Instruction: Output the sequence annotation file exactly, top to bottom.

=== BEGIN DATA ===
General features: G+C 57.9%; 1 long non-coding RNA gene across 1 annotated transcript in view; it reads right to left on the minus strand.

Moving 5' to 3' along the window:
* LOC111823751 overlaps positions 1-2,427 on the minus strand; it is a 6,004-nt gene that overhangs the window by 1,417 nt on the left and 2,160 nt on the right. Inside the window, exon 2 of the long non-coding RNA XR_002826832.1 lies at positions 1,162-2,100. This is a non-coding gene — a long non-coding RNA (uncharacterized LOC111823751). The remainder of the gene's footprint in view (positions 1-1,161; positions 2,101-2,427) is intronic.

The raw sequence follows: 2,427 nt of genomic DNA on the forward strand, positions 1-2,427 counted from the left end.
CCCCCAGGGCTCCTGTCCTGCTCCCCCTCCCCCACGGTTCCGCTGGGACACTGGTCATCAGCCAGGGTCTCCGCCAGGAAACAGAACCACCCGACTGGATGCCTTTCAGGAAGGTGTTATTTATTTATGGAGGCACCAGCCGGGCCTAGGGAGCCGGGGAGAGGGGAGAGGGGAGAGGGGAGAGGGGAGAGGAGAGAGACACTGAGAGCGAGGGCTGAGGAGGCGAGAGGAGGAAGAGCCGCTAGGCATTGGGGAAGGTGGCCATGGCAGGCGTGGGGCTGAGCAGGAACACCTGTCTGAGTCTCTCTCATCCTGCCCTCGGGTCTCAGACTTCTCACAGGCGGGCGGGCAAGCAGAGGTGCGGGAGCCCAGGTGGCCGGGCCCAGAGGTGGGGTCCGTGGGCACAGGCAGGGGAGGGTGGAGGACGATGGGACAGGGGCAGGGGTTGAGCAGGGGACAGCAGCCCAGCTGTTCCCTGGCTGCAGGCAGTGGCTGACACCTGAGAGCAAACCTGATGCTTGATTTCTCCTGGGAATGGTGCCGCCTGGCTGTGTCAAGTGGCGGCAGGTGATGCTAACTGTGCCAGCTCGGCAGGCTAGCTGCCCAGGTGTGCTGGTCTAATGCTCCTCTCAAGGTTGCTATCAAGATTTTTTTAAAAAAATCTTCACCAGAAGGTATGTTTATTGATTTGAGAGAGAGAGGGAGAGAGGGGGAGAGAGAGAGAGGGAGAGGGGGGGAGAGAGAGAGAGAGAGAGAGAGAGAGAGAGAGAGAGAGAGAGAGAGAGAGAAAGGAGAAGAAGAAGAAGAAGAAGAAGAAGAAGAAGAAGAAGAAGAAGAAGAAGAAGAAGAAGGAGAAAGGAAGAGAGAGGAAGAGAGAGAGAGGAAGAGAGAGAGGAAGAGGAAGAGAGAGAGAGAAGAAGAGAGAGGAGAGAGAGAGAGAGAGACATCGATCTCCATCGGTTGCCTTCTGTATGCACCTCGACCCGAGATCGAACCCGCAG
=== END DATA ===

General features: G+C 57.9%; 1 long non-coding RNA gene across 1 annotated transcript in view; it reads right to left on the minus strand.

Moving 5' to 3' along the window:
* LOC111823751 overlaps positions 1-2,427 on the minus strand; it is a 6,004-nt gene that overhangs the window by 1,417 nt on the left and 2,160 nt on the right. Inside the window, exon 2 of the long non-coding RNA XR_002826832.1 lies at positions 1,162-2,100. This is a non-coding gene — a long non-coding RNA (uncharacterized LOC111823751). The remainder of the gene's footprint in view (positions 1-1,161; positions 2,101-2,427) is intronic.

The raw sequence follows: 2,427 nt of genomic DNA on the forward strand, positions 1-2,427 counted from the left end.
CCCCCAGGGCTCCTGTCCTGCTCCCCCTCCCCCACGGTTCCGCTGGGACACTGGTCATCAGCCAGGGTCTCCGCCAGGAAACAGAACCACCCGACTGGATGCCTTTCAGGAAGGTGTTATTTATTTATGGAGGCACCAGCCGGGCCTAGGGAGCCGGGGAGAGGGGAGAGGGGAGAGGGGAGAGGGGAGAGGAGAGAGACACTGAGAGCGAGGGCTGAGGAGGCGAGAGGAGGAAGAGCCGCTAGGCATTGGGGAAGGTGGCCATGGCAGGCGTGGGGCTGAGCAGGAACACCTGTCTGAGTCTCTCTCATCCTGCCCTCGGGTCTCAGACTTCTCACAGGCGGGCGGGCAAGCAGAGGTGCGGGAGCCCAGGTGGCCGGGCCCAGAGGTGGGGTCCGTGGGCACAGGCAGGGGAGGGTGGAGGACGATGGGACAGGGGCAGGGGTTGAGCAGGGGACAGCAGCCCAGCTGTTCCCTGGCTGCAGGCAGTGGCTGACACCTGAGAGCAAACCTGATGCTTGATTTCTCCTGGGAATGGTGCCGCCTGGCTGTGTCAAGTGGCGGCAGGTGATGCTAACTGTGCCAGCTCGGCAGGCTAGCTGCCCAGGTGTGCTGGTCTAATGCTCCTCTCAAGGTTGCTATCAAGATTTTTTTAAAAAAATCTTCACCAGAAGGTATGTTTATTGATTTGAGAGAGAGAGGGAGAGAGGGGGAGAGAGAGAGAGGGAGAGGGGGGGAGAGAGAGAGAGAGAGAGAGAGAGAGAGAGAGAGAGAGAGAGAGAGAGAGAAAGGAGAAGAAGAAGAAGAAGAAGAAGAAGAAGAAGAAGAAGAAGAAGAAGAAGAAGAAGAAGGAGAAAGGAAGAGAGAGGAAGAGAGAGAGAGGAAGAGAGAGAGGAAGAGGAAGAGAGAGAGAGAAGAAGAGAGAGGAGAGAGAGAGAGAGAGACATCGATCTCCATCGGTTGCCTTCTGTATGCACCTCGACCCGAGATCGAACCCGCAG